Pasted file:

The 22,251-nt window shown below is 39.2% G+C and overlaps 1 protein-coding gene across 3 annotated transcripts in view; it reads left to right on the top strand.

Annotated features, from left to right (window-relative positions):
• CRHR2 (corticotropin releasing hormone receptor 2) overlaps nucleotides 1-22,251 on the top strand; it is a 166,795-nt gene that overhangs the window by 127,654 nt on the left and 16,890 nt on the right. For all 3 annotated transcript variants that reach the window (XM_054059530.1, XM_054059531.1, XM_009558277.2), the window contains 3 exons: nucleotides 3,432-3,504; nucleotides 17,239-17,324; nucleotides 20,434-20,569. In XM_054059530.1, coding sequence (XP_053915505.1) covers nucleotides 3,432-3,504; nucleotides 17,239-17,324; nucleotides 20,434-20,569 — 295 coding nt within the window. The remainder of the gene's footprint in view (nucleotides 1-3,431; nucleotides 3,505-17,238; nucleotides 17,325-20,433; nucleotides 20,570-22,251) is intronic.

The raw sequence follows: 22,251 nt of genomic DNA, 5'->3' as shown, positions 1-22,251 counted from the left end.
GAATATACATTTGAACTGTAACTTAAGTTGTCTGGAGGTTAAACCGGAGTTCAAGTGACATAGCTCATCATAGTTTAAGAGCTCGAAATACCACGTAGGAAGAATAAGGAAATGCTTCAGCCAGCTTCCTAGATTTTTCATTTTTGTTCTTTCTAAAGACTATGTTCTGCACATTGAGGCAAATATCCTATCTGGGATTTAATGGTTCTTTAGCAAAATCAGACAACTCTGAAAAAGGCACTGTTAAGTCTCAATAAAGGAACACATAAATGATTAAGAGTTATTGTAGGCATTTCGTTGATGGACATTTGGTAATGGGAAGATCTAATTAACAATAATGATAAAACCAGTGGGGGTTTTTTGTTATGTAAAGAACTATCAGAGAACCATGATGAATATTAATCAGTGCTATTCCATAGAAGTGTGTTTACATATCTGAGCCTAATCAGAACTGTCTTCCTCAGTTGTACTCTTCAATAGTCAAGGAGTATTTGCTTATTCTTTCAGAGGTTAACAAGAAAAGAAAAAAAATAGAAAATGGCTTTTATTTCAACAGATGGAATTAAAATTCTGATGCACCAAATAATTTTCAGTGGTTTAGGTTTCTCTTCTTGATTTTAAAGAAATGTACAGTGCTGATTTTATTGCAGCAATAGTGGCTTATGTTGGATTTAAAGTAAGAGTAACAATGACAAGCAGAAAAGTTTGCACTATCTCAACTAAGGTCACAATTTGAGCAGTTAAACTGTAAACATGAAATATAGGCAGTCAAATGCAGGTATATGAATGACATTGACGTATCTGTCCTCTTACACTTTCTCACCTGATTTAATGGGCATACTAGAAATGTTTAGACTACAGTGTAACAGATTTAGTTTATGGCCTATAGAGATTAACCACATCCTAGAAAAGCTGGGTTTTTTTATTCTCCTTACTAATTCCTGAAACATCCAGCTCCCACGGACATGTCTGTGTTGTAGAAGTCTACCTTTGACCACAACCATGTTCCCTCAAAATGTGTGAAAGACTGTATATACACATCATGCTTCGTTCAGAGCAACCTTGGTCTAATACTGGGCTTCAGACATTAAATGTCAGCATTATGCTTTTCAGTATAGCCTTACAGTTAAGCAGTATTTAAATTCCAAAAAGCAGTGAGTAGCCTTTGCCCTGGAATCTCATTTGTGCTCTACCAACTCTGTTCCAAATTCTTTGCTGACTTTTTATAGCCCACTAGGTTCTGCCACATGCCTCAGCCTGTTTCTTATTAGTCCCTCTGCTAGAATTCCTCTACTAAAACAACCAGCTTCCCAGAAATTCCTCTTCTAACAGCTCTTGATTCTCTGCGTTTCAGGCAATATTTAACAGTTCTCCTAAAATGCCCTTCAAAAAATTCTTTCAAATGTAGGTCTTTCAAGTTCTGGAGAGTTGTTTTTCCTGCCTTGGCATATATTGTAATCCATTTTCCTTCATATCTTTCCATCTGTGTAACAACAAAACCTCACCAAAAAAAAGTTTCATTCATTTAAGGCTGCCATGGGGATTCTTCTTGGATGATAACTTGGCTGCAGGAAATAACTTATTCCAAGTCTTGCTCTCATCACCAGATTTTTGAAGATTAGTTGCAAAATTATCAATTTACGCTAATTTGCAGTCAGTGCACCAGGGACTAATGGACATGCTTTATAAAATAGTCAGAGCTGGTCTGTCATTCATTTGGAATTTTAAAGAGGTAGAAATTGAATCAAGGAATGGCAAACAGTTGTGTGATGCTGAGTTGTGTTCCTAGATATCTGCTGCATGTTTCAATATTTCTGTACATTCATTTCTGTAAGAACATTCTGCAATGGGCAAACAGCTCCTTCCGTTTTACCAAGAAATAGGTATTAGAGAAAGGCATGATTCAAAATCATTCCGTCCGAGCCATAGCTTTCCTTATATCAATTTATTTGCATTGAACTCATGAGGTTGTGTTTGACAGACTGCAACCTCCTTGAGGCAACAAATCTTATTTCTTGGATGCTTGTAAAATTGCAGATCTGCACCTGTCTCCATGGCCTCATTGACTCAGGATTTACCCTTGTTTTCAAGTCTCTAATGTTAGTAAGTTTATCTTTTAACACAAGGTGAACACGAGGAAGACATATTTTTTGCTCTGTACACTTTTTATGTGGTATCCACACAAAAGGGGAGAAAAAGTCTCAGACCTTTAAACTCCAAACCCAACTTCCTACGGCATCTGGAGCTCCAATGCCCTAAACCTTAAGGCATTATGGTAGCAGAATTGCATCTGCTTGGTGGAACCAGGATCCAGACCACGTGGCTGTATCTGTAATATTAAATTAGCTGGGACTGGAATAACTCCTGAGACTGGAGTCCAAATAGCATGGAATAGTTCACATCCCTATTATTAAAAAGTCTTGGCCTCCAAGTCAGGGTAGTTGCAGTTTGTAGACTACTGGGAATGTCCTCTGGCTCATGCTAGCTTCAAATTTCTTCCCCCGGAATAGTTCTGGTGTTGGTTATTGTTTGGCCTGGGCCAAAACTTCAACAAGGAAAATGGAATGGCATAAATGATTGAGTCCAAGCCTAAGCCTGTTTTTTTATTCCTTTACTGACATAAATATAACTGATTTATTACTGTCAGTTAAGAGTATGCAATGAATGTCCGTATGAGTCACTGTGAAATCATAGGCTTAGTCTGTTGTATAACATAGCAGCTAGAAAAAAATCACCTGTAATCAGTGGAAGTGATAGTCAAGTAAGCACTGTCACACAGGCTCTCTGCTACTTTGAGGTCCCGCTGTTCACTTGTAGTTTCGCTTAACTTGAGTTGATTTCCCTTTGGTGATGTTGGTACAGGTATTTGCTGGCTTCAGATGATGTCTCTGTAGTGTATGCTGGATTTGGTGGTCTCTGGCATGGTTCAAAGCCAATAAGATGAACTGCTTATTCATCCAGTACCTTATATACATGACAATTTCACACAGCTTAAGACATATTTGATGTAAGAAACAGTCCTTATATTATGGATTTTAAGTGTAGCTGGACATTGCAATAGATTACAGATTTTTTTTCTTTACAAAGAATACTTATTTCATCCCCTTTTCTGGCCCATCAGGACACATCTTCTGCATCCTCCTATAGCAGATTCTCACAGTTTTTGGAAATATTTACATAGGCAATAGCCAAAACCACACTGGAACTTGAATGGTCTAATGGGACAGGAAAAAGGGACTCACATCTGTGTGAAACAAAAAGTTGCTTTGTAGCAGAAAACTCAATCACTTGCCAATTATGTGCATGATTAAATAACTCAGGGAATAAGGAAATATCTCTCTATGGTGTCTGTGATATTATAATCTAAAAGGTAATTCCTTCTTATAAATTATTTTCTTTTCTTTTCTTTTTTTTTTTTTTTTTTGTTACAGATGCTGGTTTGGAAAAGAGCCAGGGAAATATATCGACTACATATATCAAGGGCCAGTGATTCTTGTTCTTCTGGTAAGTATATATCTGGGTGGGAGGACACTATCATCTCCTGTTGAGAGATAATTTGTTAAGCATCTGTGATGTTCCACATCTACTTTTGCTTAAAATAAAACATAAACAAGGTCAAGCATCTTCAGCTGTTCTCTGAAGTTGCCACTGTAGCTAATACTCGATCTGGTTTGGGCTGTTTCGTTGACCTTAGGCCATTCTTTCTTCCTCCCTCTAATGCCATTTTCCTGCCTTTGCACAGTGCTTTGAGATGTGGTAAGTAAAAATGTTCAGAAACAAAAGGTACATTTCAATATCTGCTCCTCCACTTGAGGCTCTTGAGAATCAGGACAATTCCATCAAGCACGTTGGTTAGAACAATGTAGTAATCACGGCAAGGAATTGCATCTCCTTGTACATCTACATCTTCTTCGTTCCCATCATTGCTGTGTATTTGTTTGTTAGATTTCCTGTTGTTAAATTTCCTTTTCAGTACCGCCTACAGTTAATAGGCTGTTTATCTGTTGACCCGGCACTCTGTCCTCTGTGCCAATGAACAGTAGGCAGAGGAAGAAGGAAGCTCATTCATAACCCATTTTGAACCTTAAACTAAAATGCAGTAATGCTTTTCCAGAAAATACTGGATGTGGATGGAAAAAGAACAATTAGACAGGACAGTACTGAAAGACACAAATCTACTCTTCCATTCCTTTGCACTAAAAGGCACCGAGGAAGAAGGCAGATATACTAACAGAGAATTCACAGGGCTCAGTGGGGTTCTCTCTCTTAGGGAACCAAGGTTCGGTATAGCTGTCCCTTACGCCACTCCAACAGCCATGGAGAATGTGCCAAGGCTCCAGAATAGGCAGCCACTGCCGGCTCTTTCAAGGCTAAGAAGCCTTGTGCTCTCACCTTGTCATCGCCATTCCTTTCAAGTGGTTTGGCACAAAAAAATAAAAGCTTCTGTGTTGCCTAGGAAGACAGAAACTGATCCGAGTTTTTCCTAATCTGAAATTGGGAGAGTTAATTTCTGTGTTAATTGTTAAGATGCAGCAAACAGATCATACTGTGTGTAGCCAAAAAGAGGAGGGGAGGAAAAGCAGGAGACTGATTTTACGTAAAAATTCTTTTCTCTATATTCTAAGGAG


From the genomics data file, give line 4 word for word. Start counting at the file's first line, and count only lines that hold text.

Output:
The raw sequence follows: 22,251 nt of genomic DNA, 5'->3' as shown, positions 1-22,251 counted from the left end.